Relentless waves of social and political unrest are the source of ongoing turmoil throughout regions in the Middle East and Africa. Although these tumultuous conditions breed risk and danger, countless aid and development organisations persevere, delivering humanitarian relief to those in need. Since exposure to risks is often unavoidable, it is essential for organisations to secure a financial safeguard with proper insurance.
All too often, aid and development organisations expect local insurers to provide global insurance solutions. This misaligned approach to insurance leaves an organisation's assets and staff extremely vulnerable. While it is tempting to choose a local provider to save money on premiums, the benefits of selecting an international insurance provider are far more significant.
1. Seamless coverage
Local insurance providers offer limited types of coverage, and therefore may be unable to provide comprehensive insurance crucial to aid and development organisations. In contrast, international insurance companies offer a full suite of insurance solutions, such as:
• Commercial auto insurance
• Foreign property and liability
• Directors and officers liability
• Group medical insurance
• DBA and foreign workers compensation
• Transit and cargo, including war risk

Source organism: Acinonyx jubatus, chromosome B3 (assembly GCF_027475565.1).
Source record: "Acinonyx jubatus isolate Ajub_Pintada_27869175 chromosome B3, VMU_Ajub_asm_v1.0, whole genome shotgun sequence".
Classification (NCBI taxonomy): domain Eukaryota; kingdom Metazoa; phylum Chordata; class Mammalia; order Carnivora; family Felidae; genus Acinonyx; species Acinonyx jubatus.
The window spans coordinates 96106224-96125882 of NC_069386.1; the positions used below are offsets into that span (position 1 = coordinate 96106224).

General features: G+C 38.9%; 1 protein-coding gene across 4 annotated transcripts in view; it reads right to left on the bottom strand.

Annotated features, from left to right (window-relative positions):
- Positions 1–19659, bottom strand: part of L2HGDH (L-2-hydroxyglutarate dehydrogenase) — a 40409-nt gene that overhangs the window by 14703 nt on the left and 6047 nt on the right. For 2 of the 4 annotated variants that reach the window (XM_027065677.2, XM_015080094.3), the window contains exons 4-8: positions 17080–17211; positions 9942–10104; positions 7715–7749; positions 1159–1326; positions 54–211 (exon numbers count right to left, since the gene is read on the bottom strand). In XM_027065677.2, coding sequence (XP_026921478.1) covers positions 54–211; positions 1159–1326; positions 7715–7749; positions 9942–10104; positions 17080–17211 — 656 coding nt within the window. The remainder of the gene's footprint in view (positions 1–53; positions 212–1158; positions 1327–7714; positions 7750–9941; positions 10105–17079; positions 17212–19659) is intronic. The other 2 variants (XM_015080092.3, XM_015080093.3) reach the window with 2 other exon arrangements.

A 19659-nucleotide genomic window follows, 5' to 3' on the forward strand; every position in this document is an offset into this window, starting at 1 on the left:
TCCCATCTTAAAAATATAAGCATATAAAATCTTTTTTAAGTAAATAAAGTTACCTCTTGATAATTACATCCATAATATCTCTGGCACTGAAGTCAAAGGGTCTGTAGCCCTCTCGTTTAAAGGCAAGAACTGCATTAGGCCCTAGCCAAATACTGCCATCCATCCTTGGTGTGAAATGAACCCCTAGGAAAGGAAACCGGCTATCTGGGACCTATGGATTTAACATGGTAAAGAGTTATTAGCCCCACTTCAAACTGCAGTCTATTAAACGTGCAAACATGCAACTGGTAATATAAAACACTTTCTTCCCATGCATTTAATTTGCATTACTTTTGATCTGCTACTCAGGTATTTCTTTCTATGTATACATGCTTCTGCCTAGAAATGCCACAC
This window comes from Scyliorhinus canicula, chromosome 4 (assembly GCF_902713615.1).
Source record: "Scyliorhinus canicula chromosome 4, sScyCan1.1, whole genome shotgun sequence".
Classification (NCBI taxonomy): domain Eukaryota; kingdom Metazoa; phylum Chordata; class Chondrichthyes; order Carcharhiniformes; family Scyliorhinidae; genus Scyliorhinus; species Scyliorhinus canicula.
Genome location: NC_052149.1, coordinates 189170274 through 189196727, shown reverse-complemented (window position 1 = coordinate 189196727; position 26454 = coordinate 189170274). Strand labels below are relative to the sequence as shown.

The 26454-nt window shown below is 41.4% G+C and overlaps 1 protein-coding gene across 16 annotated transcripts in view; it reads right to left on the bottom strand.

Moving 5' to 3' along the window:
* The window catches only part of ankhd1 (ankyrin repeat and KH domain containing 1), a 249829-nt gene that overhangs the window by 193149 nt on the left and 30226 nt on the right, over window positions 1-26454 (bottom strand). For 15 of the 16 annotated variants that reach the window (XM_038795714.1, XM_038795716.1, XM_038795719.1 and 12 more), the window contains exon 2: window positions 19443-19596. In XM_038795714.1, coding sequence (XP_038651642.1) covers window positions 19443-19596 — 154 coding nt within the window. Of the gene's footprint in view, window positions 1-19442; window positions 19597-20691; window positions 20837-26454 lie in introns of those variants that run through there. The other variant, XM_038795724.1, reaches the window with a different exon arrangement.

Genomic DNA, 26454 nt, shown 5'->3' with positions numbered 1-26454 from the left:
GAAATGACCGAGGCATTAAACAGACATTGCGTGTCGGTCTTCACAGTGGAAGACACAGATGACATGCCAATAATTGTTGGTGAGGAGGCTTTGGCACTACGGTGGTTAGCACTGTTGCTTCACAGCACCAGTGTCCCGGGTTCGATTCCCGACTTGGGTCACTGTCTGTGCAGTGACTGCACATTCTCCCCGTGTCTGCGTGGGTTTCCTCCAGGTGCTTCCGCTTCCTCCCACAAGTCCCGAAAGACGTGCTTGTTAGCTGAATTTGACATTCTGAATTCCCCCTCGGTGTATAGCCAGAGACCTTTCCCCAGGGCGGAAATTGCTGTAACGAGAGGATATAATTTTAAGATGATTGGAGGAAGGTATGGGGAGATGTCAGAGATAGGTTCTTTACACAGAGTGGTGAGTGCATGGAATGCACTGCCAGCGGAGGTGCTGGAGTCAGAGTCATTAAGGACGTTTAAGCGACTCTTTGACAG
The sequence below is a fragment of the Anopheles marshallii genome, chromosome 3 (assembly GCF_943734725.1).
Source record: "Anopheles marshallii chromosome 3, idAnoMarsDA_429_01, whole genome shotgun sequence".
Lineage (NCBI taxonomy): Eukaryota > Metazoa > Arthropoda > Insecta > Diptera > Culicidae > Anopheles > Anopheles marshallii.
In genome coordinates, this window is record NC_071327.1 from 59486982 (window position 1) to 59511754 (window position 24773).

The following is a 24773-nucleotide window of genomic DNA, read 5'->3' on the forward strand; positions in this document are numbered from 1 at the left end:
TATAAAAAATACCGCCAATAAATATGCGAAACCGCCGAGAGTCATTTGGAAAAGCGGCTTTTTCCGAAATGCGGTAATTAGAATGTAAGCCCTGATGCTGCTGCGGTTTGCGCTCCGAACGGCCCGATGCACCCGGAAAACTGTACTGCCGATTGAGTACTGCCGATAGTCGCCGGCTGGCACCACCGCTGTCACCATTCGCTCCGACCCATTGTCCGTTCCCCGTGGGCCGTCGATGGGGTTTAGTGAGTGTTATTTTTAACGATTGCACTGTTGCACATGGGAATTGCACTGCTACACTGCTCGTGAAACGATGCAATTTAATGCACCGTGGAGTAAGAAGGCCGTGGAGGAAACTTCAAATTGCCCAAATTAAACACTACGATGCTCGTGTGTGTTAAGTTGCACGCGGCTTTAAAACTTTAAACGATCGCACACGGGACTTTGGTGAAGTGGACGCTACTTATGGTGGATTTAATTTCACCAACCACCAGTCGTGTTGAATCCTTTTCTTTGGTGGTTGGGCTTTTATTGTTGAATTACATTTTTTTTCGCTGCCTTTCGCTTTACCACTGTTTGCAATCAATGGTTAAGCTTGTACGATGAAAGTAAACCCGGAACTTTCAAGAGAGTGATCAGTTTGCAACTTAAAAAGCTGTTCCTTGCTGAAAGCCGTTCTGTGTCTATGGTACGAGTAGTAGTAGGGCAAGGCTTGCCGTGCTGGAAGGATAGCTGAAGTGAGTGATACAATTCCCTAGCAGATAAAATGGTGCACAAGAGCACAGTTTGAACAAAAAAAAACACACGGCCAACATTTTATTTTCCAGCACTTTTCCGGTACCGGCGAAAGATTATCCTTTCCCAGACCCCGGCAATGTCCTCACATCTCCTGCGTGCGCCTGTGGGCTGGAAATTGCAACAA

• Personal accident insurance
• Political evacuation
• Kidnap and ransom
• War and terrorism
An additional issue of concern when it comes to local policies involves the unwanted exclusions that policies purchased through international companies would not contain. The elimination of exclusions and coverage gaps in a policy ensures that organisational resources remain focused on achieving humanitarian objectives.
2. Consolidated risk management
For cost-effective, comprehensive coverage, aid and development organisations should consolidate insurance with one international provider. At times, global organisations with multiple locations maintain various local policies, resulting in an unmanageable amount of insurance administration. This fragmented approach creates unnecessary work and could leave an organisation vulnerable due to insufficient coverage. Working with one international insurance provider centralises risk management; any questions or concerns can be routed to one point of contact for a dependable answer, as opposed to numerous providers with limited scope of understanding.
3. Strong regulatory authority
Most insurance providers in developed countries operate under a regulatory body which guarantees the payment of claims for covered losses. However, less developed countries lack adequate enforcement of insurance regulation. With a local insurance provider, an aid and development organisation may be subject to these regulatory inconsistencies. Therefore, it is advisable to obtain insurance from an international provider located in a country with a strong insurance regulatory authority.
Determining the appropriate insurance can be a difficult and complex process for aid and development organisations. Taking into consideration the various missions, distinct challenges, and specific geographical locations of operation, organisations are best served with customised insurance solutions tailored to their needs. For this reason, it is highly recommended to seek expertise from a trusted international insurance provider.